Eventually the final night of the show came around, and on the second show of the night Sid Raymond and his cronies, the stage hands, did everything in their power to totally mess up the whole show. They completely decimated Johnny clamp in his act by holding up a “Clap Now” sign to the audience at inappropriate times. At first Johnny was completely bewildered by this and couldn’t make out what was going on as they pulled away the sign every time he turned around to see what was going on. Eventually he finally caught on and began to try to make fun of it all by throwing sarcastic remarks at Sid and his band of “terrorists”. During our act every one back stage decided that they would join in singing our vocal number “Let it be Me” by the Everly Bros. on a spare mike and they made sure that they were all singing out of tune. They also let off some smoke bombs which they had stolen from our dressing room and persisted in walking across the stage in the middle of our numbers. During the Fox Miller girls dance number they continually kept pulling the girls off stage and holding them there until there was only one girl left on stage. Marty Wilde was somewhat spared in his act but did get his mike turned off here and there and was awarded a smoke bomb. Sid Raymond was acting like a big kid and was thoroughly enjoying himself until the second half of the show when Adam Faith refused to appear as he had come down with a bad case of food poisoning and was vomiting all over the place. Anyway that’s what Marty Wilde reported when he was commandeered to take the stage before Adam’s spot was due to begin and explain that Adam was sick and was unable to appear. I doubt very much if this was true and knowing that Adam Faith was a very proud and professional entertainer, he obviously did not want to be put through this embarrassing last show debacle. I can’t say that I blame him really. Looking back it was a shame that a show that started off as a really good show ended up like this. Some people thought that it was a great joke and real good fun but really it was a disgusting display put on by Sid and his Cohorts. Pete and Roger’s mum Mrs. Holder and my mum Joan Huxley were present for the last show and reported that it was terrible and embarrassing to watch the show. So that was it, the Blackpool South Pier Show was over and instead of going out in a blaze of glory it fizzled out as a fiasco.
That night we said goodbye to every one on the show with the exception of Adam who had left the theatre. That was almost forty years ago and apart from members of the Tornados and the Diamond Twins I never got to see anybody from that show again, with the exception of Manfred Mann who we opened up for at a gig in South Wales. He was now “Manfred Mann’s Earth band” it was the early seventies and I was playing in the Israeli hard rock band “Jericho”. Needless to say Manfred Mann was still stuck up and didn’t speak to us this time either.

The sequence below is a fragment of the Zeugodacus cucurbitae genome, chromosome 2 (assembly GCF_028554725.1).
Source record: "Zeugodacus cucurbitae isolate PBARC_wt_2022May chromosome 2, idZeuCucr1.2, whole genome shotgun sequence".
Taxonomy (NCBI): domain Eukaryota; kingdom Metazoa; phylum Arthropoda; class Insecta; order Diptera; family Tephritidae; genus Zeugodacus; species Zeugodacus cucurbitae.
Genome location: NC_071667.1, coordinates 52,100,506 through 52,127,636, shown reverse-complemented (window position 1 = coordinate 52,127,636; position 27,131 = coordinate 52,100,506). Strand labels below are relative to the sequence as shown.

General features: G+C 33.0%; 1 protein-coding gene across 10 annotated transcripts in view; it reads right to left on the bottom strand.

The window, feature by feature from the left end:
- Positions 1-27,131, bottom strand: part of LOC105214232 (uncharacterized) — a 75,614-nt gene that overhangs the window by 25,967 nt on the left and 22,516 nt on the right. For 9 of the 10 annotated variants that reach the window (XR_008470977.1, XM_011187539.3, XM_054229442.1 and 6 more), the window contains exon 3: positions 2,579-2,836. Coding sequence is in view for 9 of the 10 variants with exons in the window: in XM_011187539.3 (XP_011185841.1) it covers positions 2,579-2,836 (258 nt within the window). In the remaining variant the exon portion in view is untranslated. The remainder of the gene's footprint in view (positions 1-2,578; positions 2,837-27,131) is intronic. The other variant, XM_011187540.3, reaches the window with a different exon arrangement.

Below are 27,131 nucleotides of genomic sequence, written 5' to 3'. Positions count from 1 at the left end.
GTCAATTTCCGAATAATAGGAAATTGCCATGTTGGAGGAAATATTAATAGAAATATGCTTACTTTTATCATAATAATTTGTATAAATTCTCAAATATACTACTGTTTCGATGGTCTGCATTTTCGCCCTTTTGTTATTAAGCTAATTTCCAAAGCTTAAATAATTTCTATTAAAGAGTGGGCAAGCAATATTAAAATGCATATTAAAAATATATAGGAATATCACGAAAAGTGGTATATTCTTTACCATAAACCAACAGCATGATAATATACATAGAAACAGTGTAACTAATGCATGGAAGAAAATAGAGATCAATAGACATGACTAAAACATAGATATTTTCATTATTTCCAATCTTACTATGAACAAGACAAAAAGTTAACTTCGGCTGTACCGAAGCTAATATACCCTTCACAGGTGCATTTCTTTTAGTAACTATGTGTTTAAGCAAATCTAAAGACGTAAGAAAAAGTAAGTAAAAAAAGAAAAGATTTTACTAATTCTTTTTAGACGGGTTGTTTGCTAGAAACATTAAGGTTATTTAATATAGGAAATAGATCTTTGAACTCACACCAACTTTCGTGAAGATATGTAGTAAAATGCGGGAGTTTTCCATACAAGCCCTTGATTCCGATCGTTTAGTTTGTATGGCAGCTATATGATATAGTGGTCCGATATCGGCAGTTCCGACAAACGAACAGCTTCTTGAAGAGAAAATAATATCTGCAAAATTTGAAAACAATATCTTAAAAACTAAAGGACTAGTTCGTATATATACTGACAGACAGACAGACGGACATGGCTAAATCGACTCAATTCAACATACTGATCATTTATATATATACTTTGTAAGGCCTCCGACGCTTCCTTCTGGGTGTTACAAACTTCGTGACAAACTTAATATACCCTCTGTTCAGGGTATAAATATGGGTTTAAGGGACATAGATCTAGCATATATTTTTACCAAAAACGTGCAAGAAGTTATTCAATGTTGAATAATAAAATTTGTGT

As we had worked for about eighty-three days straight without a break we decided to take a little time off. Roger and Dave left together for London while Pete, John and I went back to Gloucester and to our respective homes to stay with our families. We kept in touch by phone and a couple of times I would walk up to the top of the street to the phone box, just past the fish and chip shop, out side of Wesley Hall and call up Pete to find out where we would be playing at next. It was nice to be home and sleeping in that little back bedroom in Clegram road where I had grown up. It was great to eat mum’s cooking again especially the Sunday dinner of roast beef and Yorkshire pudding. It was always great to creep into the front room and raid my Dad’s collection of home made wines. Roger and Dave were hanging out together possibly because of their association with the Diamond Twins with Roger staying at Dave’s place. From this point on we never again rented a flat. We just stayed wherever we could. Between one nighters Roger and Dave would drive to London and Pete, John and I would go to Gloucester. When we did venues of longer duration we would team up and find somewhere to stay together. As a rule Pete and I usually stayed together. In fact we did a lot of things together. We dated girls, sometimes even sisters together; we wrote songs together and went on holiday together. One time while in the Saxons when we had our bleached blond hair we caused a sensation on the beach in Nice. We had a lot of curious onlookers saying “Topless, topless” as they walked behind us. They couldn’t see our fronts so from behind we probably looked like a couple of blondes sunbathing topless on the beach.